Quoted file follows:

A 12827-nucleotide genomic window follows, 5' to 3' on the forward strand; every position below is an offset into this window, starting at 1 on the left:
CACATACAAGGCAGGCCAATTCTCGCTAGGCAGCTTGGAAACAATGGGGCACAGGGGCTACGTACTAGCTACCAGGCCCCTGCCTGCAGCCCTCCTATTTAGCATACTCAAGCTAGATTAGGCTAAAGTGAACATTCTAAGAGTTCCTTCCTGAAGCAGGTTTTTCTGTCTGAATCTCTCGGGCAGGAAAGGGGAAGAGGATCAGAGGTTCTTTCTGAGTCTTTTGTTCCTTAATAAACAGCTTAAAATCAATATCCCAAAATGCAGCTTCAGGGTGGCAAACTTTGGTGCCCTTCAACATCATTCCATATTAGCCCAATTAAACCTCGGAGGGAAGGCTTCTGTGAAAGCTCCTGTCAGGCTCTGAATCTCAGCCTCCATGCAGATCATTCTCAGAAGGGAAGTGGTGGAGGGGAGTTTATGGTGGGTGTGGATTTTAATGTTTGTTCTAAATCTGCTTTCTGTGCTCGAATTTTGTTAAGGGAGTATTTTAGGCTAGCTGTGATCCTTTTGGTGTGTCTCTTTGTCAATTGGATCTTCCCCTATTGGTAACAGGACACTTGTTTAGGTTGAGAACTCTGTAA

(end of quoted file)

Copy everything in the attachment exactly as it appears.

A 12827-nucleotide genomic window follows, 5' to 3' on the forward strand; every position below is an offset into this window, starting at 1 on the left:
CACATACAAGGCAGGCCAATTCTCGCTAGGCAGCTTGGAAACAATGGGGCACAGGGGCTACGTACTAGCTACCAGGCCCCTGCCTGCAGCCCTCCTATTTAGCATACTCAAGCTAGATTAGGCTAAAGTGAACATTCTAAGAGTTCCTTCCTGAAGCAGGTTTTTCTGTCTGAATCTCTCGGGCAGGAAAGGGGAAGAGGATCAGAGGTTCTTTCTGAGTCTTTTGTTCCTTAATAAACAGCTTAAAATCAATATCCCAAAATGCAGCTTCAGGGTGGCAAACTTTGGTGCCCTTCAACATCATTCCATATTAGCCCAATTAAACCTCGGAGGGAAGGCTTCTGTGAAAGCTCCTGTCAGGCTCTGAATCTCAGCCTCCATGCAGATCATTCTCAGAAGGGAAGTGGTGGAGGGGAGTTTATGGTGGGTGTGGATTTTAATGTTTGTTCTAAATCTGCTTTCTGTGCTCGAATTTTGTTAAGGGAGTATTTTAGGCTAGCTGTGATCCTTTTGGTGTGTCTCTTTGTCAATTGGATCTTCCCCTATTGGTAACAGGACACTTGTTTAGGTTGAGAACTCTGTAA